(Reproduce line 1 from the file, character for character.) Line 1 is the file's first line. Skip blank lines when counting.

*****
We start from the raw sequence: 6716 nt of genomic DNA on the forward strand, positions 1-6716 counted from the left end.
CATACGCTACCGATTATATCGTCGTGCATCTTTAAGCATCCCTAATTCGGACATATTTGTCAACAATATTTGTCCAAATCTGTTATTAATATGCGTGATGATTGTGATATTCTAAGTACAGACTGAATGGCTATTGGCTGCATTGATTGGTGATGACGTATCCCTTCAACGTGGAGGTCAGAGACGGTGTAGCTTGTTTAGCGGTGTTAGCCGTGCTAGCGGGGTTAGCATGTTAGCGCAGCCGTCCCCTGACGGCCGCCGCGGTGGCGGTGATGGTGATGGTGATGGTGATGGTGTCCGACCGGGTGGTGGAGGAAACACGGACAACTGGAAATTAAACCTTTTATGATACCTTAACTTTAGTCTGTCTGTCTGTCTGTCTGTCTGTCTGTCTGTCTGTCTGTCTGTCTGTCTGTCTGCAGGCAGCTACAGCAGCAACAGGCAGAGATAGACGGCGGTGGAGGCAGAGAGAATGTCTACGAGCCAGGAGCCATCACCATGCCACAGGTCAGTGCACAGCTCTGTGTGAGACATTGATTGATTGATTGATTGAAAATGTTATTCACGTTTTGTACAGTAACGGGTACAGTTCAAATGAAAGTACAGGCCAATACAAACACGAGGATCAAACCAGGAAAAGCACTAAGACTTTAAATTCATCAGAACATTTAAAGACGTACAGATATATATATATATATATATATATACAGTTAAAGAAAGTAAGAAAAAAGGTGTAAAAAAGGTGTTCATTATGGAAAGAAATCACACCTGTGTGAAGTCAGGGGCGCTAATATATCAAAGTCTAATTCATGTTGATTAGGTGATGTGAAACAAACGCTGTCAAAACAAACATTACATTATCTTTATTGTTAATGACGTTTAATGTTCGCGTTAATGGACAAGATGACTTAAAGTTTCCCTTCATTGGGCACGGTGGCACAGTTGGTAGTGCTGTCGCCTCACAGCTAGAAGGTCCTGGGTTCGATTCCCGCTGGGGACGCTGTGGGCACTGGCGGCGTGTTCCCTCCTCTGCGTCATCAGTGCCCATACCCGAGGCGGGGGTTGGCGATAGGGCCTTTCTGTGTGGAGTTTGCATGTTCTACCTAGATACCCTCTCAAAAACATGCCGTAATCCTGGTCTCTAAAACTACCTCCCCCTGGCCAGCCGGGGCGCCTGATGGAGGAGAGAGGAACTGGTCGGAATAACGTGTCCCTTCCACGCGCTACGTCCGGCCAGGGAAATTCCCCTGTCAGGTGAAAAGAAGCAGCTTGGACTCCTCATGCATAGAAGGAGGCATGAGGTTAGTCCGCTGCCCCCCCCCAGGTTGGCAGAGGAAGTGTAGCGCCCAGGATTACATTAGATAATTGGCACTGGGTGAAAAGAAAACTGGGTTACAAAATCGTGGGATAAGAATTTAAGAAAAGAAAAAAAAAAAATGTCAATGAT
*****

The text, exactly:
We start from the raw sequence: 6716 nt of genomic DNA on the forward strand, positions 1-6716 counted from the left end.